If you are unhappily married, one of the most difficult decisions you will ever make is the decision to end your marriage. Deciding to pursue a divorce is a highly personal decision that only you can make for yourself. Of course, your spouse could also make the decision to end your marriage, in which case the decision is effectively made for you. Whether you make the decision, or your spouse, if divorce is imminent it is time to start thinking about protecting your rights and interests, particularly if there are minor children involved in the divorce. If you are a father, it is in your best interest to retain the services of a McKinney father’s rights lawyer to represent you in your divorce.
For the average person, deciding to file for divorce is not something that comes up suddenly. Most often, there has been discontent, or serious marital issues, for months, even years, before making the decision to call the marriage quits. The divorce process itself may be initiated by either spouse. The spouse who files the divorce is the “Petitioner” and the remaining spouse is the “Respondent.” The two spouses can discuss initiating the divorce proceedings ahead of time or one spouse can file without the other spouse’s knowledge. If, however, you are contemplating divorce, or you have reason to believe your spouse is, it is best to seek legal advice right away instead of waiting until the divorce has actually been filed. Once again, this is particularly important when you have minor children of the marriage.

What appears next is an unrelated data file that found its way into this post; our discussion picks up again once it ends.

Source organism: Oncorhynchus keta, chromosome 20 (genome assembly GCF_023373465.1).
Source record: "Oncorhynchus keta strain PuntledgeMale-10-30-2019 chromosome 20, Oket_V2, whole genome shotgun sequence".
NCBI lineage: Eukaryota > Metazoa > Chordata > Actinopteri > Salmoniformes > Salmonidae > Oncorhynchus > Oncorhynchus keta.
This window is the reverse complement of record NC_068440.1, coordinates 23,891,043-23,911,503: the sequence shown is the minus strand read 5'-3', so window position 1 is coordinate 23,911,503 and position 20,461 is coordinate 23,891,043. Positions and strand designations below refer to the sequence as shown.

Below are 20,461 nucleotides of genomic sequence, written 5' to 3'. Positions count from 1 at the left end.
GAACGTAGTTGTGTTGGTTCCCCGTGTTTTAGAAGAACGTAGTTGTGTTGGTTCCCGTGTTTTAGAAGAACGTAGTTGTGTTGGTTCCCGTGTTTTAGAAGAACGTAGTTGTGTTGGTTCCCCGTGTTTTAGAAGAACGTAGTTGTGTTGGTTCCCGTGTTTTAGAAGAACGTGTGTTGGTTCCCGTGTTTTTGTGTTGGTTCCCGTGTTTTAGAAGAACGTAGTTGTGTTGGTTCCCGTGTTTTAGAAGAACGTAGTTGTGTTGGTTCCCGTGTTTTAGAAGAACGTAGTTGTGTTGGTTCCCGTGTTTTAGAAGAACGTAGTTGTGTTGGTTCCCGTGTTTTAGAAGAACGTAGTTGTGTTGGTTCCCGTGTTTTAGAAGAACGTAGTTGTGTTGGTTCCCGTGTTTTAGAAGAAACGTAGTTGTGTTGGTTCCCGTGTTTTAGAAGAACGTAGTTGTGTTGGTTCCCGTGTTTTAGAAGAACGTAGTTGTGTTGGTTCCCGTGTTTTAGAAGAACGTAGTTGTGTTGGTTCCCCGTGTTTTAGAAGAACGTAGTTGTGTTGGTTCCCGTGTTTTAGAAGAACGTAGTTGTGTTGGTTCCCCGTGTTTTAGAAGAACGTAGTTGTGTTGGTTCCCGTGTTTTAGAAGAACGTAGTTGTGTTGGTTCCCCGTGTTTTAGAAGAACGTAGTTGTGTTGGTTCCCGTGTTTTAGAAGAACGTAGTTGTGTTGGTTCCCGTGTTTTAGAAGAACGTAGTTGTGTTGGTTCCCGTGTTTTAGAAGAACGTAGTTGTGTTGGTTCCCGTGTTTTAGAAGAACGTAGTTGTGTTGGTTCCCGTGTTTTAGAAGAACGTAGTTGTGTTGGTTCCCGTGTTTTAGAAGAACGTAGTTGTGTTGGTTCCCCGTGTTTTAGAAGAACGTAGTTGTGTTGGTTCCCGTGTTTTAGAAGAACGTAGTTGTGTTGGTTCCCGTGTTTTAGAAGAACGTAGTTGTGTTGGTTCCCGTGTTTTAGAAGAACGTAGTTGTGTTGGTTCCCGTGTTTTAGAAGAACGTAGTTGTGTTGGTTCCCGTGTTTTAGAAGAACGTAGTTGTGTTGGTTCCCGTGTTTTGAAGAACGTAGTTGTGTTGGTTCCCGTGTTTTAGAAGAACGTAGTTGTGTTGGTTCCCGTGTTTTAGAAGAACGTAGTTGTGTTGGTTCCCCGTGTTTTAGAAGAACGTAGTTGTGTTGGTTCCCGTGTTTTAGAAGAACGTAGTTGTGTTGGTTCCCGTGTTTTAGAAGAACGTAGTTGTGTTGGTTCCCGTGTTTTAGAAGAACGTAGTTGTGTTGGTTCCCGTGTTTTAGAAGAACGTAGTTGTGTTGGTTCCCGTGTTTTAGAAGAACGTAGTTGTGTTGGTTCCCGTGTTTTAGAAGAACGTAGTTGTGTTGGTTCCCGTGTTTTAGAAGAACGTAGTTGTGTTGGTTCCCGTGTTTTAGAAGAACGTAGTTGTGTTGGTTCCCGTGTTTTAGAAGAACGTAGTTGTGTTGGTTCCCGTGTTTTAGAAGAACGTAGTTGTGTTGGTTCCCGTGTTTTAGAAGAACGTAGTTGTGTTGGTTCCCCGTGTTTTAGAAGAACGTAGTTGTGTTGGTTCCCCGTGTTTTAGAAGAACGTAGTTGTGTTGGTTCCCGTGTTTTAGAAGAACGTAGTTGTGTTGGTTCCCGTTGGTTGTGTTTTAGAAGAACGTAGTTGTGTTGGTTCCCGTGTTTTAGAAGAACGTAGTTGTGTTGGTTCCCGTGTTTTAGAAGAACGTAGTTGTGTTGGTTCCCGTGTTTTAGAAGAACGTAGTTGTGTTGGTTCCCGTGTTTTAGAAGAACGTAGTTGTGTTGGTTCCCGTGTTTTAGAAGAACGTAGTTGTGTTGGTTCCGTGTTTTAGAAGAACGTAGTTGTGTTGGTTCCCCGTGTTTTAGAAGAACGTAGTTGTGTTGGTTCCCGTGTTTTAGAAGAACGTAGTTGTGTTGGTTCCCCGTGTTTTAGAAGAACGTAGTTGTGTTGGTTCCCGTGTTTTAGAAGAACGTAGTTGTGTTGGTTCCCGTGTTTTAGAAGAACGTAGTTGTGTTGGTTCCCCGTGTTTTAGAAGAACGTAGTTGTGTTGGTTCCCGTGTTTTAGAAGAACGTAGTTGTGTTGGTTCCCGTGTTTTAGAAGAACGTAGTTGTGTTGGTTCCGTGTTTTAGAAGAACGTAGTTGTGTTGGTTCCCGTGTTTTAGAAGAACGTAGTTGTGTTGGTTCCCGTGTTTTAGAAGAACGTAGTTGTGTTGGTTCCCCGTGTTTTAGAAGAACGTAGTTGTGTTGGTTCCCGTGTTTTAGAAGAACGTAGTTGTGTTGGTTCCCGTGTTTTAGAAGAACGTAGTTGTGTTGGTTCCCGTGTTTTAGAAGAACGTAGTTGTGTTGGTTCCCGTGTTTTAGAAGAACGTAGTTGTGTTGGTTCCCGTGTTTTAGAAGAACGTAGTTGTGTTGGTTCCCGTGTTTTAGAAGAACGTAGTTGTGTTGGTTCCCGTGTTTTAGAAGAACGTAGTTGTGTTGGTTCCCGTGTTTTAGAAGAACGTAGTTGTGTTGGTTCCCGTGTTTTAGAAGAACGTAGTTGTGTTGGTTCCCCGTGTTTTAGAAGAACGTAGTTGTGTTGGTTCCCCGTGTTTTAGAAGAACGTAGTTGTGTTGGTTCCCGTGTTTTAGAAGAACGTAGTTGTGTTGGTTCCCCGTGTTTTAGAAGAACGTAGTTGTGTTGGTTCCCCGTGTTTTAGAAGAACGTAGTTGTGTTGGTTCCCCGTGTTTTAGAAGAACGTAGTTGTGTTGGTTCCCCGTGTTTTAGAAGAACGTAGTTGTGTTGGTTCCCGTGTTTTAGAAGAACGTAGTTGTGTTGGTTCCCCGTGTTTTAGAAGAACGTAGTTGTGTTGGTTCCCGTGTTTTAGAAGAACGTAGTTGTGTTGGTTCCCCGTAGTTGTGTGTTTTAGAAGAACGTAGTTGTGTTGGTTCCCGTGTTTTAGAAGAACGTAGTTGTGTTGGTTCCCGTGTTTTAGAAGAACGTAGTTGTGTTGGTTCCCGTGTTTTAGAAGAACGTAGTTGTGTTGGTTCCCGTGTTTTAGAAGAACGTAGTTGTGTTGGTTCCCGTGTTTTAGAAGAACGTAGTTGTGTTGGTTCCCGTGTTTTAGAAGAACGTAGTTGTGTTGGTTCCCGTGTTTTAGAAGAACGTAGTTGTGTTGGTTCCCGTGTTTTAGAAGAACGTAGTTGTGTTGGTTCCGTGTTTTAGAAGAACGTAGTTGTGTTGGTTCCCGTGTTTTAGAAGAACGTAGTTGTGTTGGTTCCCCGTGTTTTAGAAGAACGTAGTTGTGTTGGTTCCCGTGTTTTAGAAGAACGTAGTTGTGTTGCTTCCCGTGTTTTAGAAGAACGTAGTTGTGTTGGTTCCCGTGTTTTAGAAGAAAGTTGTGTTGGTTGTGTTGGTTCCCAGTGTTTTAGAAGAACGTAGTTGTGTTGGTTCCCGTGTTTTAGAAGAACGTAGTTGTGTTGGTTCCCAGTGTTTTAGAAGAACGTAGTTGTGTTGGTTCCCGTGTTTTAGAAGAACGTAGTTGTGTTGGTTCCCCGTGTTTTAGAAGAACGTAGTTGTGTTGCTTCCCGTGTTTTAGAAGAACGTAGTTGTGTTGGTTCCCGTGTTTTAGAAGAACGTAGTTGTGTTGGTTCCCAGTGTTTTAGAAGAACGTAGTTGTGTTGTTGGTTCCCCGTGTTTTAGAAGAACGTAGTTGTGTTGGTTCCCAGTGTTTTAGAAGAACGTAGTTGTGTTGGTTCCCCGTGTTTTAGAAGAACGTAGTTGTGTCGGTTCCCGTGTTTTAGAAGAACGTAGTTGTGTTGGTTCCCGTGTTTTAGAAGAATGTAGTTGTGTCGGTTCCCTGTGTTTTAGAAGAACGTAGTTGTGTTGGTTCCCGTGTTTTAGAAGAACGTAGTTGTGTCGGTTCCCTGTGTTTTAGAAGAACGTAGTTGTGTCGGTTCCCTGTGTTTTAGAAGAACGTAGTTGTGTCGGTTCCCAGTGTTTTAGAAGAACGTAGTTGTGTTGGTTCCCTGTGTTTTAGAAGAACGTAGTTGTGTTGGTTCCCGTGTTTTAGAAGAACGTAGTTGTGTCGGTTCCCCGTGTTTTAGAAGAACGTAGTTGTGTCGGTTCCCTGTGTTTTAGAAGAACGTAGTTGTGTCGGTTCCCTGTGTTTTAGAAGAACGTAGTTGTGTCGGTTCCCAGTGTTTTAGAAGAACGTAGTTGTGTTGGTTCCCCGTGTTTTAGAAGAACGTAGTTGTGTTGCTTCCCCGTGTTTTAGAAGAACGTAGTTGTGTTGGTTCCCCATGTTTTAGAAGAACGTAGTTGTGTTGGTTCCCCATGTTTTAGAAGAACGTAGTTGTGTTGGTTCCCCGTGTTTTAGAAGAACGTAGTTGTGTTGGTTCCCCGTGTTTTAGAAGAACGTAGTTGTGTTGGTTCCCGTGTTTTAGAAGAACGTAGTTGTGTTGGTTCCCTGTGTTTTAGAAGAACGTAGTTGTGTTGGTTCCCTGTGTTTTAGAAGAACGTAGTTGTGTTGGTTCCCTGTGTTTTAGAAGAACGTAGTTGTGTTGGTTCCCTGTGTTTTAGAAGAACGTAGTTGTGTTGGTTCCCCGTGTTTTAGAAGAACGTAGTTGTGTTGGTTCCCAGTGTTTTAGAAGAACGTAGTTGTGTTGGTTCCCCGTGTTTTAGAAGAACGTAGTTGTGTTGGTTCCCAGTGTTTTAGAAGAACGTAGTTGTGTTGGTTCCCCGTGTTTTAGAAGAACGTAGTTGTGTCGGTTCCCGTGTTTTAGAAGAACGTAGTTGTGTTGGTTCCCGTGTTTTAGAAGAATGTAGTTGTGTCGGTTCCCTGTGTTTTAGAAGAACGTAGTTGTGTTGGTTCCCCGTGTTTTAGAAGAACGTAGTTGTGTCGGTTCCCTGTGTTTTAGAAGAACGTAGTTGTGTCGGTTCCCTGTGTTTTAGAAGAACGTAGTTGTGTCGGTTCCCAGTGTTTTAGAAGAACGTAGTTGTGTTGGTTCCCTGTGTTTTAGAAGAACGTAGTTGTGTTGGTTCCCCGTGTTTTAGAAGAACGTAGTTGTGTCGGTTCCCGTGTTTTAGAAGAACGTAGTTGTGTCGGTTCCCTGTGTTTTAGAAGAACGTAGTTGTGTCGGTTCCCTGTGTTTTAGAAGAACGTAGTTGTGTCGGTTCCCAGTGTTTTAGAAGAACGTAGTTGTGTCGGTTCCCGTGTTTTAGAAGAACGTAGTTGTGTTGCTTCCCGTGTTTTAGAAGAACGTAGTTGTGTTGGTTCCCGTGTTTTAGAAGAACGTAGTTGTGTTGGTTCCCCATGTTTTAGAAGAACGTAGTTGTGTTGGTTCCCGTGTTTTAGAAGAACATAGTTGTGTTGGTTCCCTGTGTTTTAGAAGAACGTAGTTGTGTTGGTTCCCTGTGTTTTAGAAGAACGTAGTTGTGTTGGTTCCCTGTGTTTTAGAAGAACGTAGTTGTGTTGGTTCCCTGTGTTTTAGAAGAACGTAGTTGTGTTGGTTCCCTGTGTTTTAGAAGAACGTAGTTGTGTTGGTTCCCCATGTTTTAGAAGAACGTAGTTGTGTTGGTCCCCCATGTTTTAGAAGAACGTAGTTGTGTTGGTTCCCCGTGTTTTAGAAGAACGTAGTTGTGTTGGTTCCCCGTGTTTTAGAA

When the parents of a minor child decide to divorce, a number of issues relating to the child must be resolved during the divorce. The most important of those issues is who will serve as the child’s conservator. The conservator makes important decisions regarding the child’s upbringing and the child usually lives with him/her the majority of the time. You will also need to establish a possession and access schedule, calculate child support, and determine who will pay for things such as health insurance and extra-curricular activities.
There was a time, not all that long ago, when fathers were only expected to be interested in visitation with a child for one week-end a month post-divorce. A father pursing custody of a child in a divorce was typically relegated to situations where the mother was unfit. The good news is that those days are gone, from a legal standpoint. The bad news is that it can still be an uphill battle for a father to truly obtain equal rights to a child post-divorce, much less be awarded primary conservatorship of a child. Although the law in the State of Texas specifically prohibits a presumption in favor of the mother with regard to conservatorship – or anything else in the divorce – traditions can die hard. If you are a father who wishes to remain actively involved in your child’s life after your divorce, who wants to be the primary conservator of the child, or who simply wants to make sure his rights as a father are protected throughout the divorce process, you need a lawyer who understands your point of view. You need a father’s rights lawyer.
As a father, you need lawyer who understands your point of view. You also need an attorney who is willing – and able – to fight to protect your rights throughout the divorce. A McKinney father’s rights lawyer is exactly what you need.
If you have additional questions or concerns father’s rights, contact an experienced McKinney father’s rights attorney at The Law Office of Jon R. Boyd to schedule your appointment today.